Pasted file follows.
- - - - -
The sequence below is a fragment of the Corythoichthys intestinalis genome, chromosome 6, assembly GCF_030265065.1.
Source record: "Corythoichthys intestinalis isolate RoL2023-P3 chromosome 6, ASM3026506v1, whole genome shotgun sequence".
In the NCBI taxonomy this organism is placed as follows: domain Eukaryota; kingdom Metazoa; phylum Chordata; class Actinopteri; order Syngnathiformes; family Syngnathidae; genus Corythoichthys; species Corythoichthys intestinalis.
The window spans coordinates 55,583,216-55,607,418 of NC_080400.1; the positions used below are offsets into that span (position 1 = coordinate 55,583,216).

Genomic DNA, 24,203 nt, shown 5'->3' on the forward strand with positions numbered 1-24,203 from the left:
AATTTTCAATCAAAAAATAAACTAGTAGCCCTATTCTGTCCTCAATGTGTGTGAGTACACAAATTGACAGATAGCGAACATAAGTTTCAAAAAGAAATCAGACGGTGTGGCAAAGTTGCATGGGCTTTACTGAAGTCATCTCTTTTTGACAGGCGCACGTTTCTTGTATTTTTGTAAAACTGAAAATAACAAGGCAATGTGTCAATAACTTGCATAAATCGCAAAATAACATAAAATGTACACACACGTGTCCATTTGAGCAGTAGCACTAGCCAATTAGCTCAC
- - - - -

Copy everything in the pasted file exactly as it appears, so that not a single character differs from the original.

The sequence below is a fragment of the Corythoichthys intestinalis genome, chromosome 6, assembly GCF_030265065.1.
Source record: "Corythoichthys intestinalis isolate RoL2023-P3 chromosome 6, ASM3026506v1, whole genome shotgun sequence".
In the NCBI taxonomy this organism is placed as follows: domain Eukaryota; kingdom Metazoa; phylum Chordata; class Actinopteri; order Syngnathiformes; family Syngnathidae; genus Corythoichthys; species Corythoichthys intestinalis.
The window spans coordinates 55,583,216-55,607,418 of NC_080400.1; the positions used below are offsets into that span (position 1 = coordinate 55,583,216).

Genomic DNA, 24,203 nt, shown 5'->3' on the forward strand with positions numbered 1-24,203 from the left:
AATTTTCAATCAAAAAATAAACTAGTAGCCCTATTCTGTCCTCAATGTGTGTGAGTACACAAATTGACAGATAGCGAACATAAGTTTCAAAAAGAAATCAGACGGTGTGGCAAAGTTGCATGGGCTTTACTGAAGTCATCTCTTTTTGACAGGCGCACGTTTCTTGTATTTTTGTAAAACTGAAAATAACAAGGCAATGTGTCAATAACTTGCATAAATCGCAAAATAACATAAAATGTACACACACGTGTCCATTTGAGCAGTAGCACTAGCCAATTAGCTCAC